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the term Vmax may be substituted for k2[E]0; in addition, the constant Km is used to represent (k 1 k2)/k1, so that Eq. 2.16 simpli es to the standard form of the Michaelis Menten Equation (Eq. 2.17): n Vmax S = Km S 2:17

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Note that the Michaelis Menten constant, Km , is related to the dissociation constant for the enzyme substrate complex, Kd ; in fact, Km will always be >Kd , but will approach Kd as k2 approaches 0. It is also noteworthy that when S Km , n Vmax =2; in other words, the reaction rate is half-maximal when the substrate concentration is equal to Km . There are two simpli cations of the Michaelis Menten equation that are of tremendous analytical importance. The rst occurs at low substrate concentration: if S ( Km , then Km S % Km . Under these conditions, Eq. 2.17 simpli es to Eq. 2.18: n Vmax S =Km Constant S 2:18

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The initial rate of reaction is therefore directly proportional to initial substrate concentration at low [S], and can be used to quantitate substrate. This is shown in the initial linear region of the plot of reaction rate against substrate concentration in Figure 2.5, where the slope in this region is equal to Vmax =Km . The second simpli cation of Eq. 2.17 occurs at high substrate concentration. If the substrate concentration greatly exceeds Km , then S = Km S % 1 and n % Vmax . Under these conditions, n Vmax k2 E 0 2:19

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The initial reaction rate is now independent of [S], as shown in the plateau region of Figure 1.5. The rate now depends linearly on enzyme concentration, and a plot of initial rate against total enzyme concentration will have a slope of k2 . Thus, at high substrate concentrations, initial reaction rates can be used to determine enzyme concentrations. In practice, Eq. 2.18 may be used if S < 0:1Km , while Eq. 2.19 is useful if S > 10 Km . Remember that the steady-state assumption underlying these expressions is only valid if S ) E 0 , and that, in practice, substrate concentrations in excess of 103 E 0 are used. 2.5.2. Experimental Determination of Michaelis Menten Parameters Equations 2.18 and 2.19 show that the two regions of analytical utility in the rate versus substrate concentration pro le of an enzyme occur at S < 0:1 Km (for substrate quantitation) and S > 10 Km (for enzyme quantitation). In developing a new assay, or in adapting an established assay to new conditions, it is thus important to establish the Km value of the enzyme. It is of practical importance to also establish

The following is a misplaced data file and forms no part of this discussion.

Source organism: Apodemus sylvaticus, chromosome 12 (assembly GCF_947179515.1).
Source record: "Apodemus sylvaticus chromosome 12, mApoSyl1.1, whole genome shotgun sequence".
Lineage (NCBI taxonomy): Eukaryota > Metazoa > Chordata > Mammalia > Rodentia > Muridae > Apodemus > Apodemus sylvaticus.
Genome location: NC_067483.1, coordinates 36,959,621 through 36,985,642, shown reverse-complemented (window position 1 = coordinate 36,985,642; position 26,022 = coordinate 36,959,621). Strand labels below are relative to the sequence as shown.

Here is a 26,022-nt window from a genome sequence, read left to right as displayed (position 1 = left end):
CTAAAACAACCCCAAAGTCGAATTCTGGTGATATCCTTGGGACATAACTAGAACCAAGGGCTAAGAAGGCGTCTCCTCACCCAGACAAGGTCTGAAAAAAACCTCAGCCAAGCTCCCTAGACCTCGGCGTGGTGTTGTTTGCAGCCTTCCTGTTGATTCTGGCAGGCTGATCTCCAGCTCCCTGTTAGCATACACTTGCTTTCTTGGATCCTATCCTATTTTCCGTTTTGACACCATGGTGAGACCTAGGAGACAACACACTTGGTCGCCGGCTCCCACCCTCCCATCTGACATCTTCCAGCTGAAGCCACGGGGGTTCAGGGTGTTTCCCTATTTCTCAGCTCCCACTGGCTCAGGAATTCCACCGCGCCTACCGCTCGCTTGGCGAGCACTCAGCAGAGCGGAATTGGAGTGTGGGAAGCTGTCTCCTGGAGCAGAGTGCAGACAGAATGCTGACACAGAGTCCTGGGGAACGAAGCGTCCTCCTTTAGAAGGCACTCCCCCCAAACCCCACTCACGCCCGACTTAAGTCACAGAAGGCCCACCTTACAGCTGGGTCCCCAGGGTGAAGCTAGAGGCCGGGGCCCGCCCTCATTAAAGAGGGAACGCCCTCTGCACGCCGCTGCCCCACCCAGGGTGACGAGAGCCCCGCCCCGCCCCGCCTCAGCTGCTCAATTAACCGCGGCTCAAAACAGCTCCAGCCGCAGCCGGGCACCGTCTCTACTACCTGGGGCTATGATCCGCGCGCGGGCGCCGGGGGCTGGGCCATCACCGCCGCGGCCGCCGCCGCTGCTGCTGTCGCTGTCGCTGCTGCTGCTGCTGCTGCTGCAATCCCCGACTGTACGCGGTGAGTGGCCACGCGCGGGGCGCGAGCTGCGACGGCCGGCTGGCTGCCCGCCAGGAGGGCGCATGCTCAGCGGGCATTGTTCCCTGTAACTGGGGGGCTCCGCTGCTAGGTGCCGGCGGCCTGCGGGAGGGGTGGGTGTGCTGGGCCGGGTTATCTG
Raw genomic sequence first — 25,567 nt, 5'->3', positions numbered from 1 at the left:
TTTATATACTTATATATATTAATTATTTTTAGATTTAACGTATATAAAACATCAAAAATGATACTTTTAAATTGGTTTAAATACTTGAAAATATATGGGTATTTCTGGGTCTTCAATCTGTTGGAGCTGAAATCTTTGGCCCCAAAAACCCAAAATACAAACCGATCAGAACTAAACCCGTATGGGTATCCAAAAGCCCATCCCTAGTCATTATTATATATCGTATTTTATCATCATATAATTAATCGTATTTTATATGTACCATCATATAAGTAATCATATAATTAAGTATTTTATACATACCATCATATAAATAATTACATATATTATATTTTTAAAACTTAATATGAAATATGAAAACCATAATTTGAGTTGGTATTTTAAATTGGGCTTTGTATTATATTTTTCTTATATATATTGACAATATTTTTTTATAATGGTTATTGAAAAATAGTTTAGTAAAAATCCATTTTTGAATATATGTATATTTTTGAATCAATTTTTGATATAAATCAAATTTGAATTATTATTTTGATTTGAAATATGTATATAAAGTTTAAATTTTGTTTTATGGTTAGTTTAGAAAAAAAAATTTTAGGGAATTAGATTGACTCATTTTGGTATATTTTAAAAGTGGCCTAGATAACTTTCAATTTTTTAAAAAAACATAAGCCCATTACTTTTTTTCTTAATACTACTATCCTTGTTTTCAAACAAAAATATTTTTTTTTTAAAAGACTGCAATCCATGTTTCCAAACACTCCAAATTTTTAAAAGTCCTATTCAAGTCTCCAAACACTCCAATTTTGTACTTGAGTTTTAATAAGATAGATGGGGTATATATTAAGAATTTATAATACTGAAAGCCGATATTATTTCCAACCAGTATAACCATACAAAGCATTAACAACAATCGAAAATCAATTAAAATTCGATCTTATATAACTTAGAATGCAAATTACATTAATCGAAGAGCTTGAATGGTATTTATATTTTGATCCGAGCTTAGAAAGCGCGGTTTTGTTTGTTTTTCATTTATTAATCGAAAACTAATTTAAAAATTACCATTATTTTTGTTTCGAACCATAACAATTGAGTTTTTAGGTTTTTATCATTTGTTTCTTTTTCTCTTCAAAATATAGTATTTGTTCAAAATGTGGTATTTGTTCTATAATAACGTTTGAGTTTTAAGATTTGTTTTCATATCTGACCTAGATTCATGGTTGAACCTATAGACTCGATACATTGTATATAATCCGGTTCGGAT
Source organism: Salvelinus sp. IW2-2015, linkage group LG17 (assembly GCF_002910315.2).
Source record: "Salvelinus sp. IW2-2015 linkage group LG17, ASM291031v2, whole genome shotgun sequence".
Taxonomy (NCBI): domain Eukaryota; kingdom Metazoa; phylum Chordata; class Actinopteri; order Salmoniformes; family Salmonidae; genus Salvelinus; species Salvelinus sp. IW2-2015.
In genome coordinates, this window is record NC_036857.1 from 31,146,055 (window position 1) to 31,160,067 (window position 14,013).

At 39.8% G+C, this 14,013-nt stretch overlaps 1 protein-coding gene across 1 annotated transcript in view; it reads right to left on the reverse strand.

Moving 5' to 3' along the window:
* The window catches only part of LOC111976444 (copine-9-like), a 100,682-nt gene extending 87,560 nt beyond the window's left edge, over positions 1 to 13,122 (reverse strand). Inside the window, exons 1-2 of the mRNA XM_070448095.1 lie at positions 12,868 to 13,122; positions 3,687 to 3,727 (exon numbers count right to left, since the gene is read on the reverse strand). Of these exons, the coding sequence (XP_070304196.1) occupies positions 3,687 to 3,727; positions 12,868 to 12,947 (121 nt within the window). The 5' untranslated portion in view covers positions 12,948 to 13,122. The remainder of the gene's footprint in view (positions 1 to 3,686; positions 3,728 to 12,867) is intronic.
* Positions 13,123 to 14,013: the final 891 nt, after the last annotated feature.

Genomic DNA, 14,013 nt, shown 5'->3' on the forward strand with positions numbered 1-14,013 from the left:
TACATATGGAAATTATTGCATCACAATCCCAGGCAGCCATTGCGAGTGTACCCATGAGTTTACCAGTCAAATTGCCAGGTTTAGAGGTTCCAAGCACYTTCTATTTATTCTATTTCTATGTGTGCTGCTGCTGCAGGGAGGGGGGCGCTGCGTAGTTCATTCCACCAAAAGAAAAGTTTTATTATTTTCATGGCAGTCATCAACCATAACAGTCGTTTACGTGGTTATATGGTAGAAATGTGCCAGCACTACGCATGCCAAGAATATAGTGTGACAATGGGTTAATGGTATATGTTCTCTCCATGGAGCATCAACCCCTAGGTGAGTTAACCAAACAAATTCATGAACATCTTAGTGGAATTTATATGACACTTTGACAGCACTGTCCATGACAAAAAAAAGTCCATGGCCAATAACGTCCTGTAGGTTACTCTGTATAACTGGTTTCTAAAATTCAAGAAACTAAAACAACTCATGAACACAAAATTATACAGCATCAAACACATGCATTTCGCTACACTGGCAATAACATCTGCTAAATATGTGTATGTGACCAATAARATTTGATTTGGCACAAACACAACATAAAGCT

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Figure 2.7. Eadie Hofstee plot for n measurements with varying [S].

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and adjust Vmax , so that an assay may be accomplished in the minimum time required to yield a given precision. Four graphical methods may be used to establish Km and Vmax values under given experimental conditions, called the Eadie Hofstee, Hanes, Lineweaver Burk, and Cornish Bowden Eisenthal methods. All four involve the measurement of initial rates of reaction as a function of initial substrate concentration, at constant enzyme concentration. 2.5.2.1. Eadie Hofstee Method.5,6 The Michaelis Menten equation (Eq. 2.17) can be algebraically rearranged to yield Eq. 2.20. n Vmax Km n= S 2:20

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A plot of n (as y) against n/[S] (as x) will yield, after linear regression, a y intercept of Vmax and a slope of Km (Fig. 2.7). This plot is the preferred linear regression method for determining Km and Vmax , since precision and accuracy are somewhat better than those obtained using the Hanes plot, and much better than those found using the Lineweaver Burk method. 2.5.2.2. Hanes Method.7 A different rearrangement of the Michaelis Menten equation yields the form that is used in the Hanes plot: S =n Km =Vmax S =Vmax 2:21

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In the Hanes plot (Fig. 2.8), S =n (as y) is plotted against [S], yielding a slope of 1=Vmax and a y intercept of Km =Vmax following linear regression. The parameter Km is then calculated as the y intercept divided by the slope.

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